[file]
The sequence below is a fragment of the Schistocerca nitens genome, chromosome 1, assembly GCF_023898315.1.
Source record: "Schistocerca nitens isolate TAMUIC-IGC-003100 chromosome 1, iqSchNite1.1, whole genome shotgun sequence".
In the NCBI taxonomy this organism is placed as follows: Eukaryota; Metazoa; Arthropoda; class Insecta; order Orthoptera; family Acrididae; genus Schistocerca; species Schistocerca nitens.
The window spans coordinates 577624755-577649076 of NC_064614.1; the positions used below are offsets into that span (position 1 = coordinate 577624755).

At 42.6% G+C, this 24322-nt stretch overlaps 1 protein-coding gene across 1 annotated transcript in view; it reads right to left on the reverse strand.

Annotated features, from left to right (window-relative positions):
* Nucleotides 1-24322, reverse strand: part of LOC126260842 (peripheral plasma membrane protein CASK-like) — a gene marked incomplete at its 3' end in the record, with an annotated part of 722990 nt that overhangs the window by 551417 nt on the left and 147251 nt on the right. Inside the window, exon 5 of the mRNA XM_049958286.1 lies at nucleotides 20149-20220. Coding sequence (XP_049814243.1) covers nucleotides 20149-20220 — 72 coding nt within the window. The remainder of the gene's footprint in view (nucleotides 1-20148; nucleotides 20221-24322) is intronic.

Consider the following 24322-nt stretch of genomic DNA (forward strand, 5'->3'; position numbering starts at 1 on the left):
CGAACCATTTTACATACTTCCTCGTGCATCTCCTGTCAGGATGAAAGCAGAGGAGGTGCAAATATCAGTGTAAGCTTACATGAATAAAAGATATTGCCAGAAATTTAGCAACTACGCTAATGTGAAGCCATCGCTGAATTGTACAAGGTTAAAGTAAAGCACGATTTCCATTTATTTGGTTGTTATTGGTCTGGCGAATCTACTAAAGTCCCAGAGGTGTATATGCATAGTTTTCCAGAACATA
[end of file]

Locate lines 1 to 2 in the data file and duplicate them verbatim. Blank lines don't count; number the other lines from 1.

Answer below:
The sequence below is a fragment of the Schistocerca nitens genome, chromosome 1, assembly GCF_023898315.1.
Source record: "Schistocerca nitens isolate TAMUIC-IGC-003100 chromosome 1, iqSchNite1.1, whole genome shotgun sequence".